Anyway, for me the point of a Raydat is that it amounts a huge count of inputs and outputs (36 in/36 out in this case) that you can use at the same time to record for example a live project or a big direct ensemble. It's also great to have ALL your stuff together and be able to record a bunch of different synths to your daw in a single go (without having to pass a lot of times thought). Finally, it is the perfect device for hybrid approaches (for example, processing something with plugins in the daw and out of the daw allowing completely free routing via it's matrix mixer). Another added value is that RME's are true multi client cards, working with ASIO and MME/Directx at the same time, and even allowing you to have 2 Asio sources, for example Reason and other daw at the same time is possible with this. This was particulary usefull when reason didn't have VST's to "outsource" sounds to the stand alone VST's, and use the outputs and inputs to print the audio from the VST to reason in one single pass (again with the free routing, the RME could receive 32 audio analogue streams between asio applications. All still in the digital domain without a single AD/DA jump in the middle retaining audio quality).

Finally, I have mine connected to 3 pre amps, and a monitor controller (whereas 2 of the prés also do D/A). If one of these craps out, I can still work with the other 2. The only point of break is the Raydat, and it is the most reliable device in this chain (that reminds me if I find one on the second hand market I probably should just buy it!!! :) )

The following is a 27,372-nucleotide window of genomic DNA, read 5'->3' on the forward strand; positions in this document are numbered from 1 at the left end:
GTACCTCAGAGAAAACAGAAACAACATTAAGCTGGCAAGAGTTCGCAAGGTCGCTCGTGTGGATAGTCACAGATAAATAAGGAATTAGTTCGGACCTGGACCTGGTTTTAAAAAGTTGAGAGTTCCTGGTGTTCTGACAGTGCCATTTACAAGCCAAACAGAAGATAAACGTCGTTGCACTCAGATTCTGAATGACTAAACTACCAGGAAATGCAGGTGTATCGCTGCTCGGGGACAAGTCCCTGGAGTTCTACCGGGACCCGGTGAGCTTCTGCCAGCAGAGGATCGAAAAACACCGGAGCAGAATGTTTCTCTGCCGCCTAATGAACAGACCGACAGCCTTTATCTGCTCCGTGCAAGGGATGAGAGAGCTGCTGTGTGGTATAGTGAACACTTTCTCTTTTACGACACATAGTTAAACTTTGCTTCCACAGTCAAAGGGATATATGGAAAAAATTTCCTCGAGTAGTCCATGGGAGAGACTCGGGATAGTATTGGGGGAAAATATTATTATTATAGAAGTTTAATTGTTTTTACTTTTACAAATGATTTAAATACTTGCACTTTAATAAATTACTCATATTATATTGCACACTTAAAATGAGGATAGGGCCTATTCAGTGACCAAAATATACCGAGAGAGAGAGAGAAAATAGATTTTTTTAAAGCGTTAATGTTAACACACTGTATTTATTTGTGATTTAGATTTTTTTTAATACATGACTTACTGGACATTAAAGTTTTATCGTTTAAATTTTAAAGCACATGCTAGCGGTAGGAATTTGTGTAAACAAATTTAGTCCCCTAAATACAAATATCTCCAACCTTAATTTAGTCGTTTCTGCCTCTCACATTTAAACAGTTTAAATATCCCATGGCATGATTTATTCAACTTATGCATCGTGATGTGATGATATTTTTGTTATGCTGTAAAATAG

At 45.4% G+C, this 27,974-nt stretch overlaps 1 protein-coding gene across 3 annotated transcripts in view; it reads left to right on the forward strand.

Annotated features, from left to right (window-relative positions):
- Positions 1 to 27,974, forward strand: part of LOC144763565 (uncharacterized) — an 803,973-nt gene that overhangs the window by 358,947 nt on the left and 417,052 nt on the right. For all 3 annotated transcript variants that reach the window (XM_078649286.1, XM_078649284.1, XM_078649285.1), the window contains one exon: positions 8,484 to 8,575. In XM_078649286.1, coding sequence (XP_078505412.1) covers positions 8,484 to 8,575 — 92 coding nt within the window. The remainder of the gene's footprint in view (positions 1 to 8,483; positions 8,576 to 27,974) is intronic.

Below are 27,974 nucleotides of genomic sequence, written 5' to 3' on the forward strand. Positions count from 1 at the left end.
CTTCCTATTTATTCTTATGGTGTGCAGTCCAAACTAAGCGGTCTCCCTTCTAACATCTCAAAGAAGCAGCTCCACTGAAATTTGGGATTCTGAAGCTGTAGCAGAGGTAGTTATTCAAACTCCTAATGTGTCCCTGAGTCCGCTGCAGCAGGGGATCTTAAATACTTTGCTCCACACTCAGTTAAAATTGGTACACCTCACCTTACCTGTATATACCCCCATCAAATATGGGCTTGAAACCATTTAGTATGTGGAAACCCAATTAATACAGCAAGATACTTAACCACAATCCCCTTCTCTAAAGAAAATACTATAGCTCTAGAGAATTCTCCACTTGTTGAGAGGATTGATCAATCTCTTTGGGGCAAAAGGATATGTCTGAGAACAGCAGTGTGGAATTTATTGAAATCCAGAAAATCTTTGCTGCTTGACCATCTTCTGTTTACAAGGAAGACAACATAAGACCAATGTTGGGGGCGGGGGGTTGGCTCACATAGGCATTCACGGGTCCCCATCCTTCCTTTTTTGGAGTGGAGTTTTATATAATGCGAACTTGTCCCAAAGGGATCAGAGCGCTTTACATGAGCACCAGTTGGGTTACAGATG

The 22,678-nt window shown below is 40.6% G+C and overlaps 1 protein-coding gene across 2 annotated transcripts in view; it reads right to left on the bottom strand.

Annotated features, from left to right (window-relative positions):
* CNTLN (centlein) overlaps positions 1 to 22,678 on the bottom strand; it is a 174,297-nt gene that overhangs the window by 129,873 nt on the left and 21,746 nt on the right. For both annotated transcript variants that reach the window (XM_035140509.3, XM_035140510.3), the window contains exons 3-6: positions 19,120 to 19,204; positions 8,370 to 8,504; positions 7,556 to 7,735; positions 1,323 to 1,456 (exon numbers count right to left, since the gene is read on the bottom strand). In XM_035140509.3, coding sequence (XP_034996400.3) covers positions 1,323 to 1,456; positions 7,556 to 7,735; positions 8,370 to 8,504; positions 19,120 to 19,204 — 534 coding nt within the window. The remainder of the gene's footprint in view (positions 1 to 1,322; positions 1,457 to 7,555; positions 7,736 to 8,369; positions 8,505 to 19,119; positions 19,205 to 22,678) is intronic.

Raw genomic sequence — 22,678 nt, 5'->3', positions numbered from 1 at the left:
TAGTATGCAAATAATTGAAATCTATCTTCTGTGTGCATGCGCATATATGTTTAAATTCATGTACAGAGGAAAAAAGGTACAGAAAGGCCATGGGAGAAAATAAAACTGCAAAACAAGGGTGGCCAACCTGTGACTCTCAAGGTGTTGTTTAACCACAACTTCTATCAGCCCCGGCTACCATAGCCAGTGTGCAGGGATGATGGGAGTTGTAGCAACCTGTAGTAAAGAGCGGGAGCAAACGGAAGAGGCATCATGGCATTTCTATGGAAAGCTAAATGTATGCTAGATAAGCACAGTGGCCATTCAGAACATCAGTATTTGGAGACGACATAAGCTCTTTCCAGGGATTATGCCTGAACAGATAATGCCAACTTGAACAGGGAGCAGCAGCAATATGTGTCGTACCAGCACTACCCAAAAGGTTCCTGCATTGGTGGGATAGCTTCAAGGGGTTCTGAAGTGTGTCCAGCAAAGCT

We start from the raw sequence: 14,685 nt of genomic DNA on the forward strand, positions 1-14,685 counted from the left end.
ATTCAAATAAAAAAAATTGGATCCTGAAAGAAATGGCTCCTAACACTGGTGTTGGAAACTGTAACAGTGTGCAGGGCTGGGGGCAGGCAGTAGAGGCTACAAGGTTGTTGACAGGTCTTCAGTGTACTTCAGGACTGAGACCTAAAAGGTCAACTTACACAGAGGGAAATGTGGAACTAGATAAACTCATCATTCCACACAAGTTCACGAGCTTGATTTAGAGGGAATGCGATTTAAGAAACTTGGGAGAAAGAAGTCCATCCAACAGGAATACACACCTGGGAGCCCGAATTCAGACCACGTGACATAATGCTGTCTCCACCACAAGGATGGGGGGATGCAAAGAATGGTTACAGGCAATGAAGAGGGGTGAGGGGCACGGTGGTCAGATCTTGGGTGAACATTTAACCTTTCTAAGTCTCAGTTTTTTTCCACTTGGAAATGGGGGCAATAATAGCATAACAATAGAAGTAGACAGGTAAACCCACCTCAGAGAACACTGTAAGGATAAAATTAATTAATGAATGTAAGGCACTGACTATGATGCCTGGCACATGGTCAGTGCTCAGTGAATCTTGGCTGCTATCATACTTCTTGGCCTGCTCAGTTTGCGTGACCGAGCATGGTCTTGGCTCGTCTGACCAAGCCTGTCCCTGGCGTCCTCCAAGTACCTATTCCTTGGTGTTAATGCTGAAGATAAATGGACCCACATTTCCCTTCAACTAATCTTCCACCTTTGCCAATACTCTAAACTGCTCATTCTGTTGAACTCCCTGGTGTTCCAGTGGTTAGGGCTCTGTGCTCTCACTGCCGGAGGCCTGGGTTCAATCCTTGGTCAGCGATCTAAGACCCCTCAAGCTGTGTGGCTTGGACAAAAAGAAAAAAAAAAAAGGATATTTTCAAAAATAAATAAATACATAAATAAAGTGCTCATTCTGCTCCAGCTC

This modular approach also allows you to build your studio around it. You can start with a RME Raydat and a Behringer ADA8000 MK2, then go for a better pre, and still use the ADA8000 if you need more channels. And use the ADA8000's DA for monitoring and the rest of the pré's for inputs. And at some point you get an ISA 828, ditch the ADA8000 and the raydat sits there, always doing what's supposed to!

Also, there aren't many devices that can give you a real in-out latency of less than 5 milisecs (real measured latency) at 32 sample buffer. At 128 Sample Buffer it is stable enogugh so that i can monitor a singer or even a guitarist with amp simulators inside reason with more 30 channels of audio with processing. It's a beast. Only UAD does this with the DSP cards at, again... Double the cost!

All things considered, they are expensive but not that much! IMHO of course!

  • Information
  • Who is online

    Users browsing this forum: CommonCrawl [Bot] and 0 guests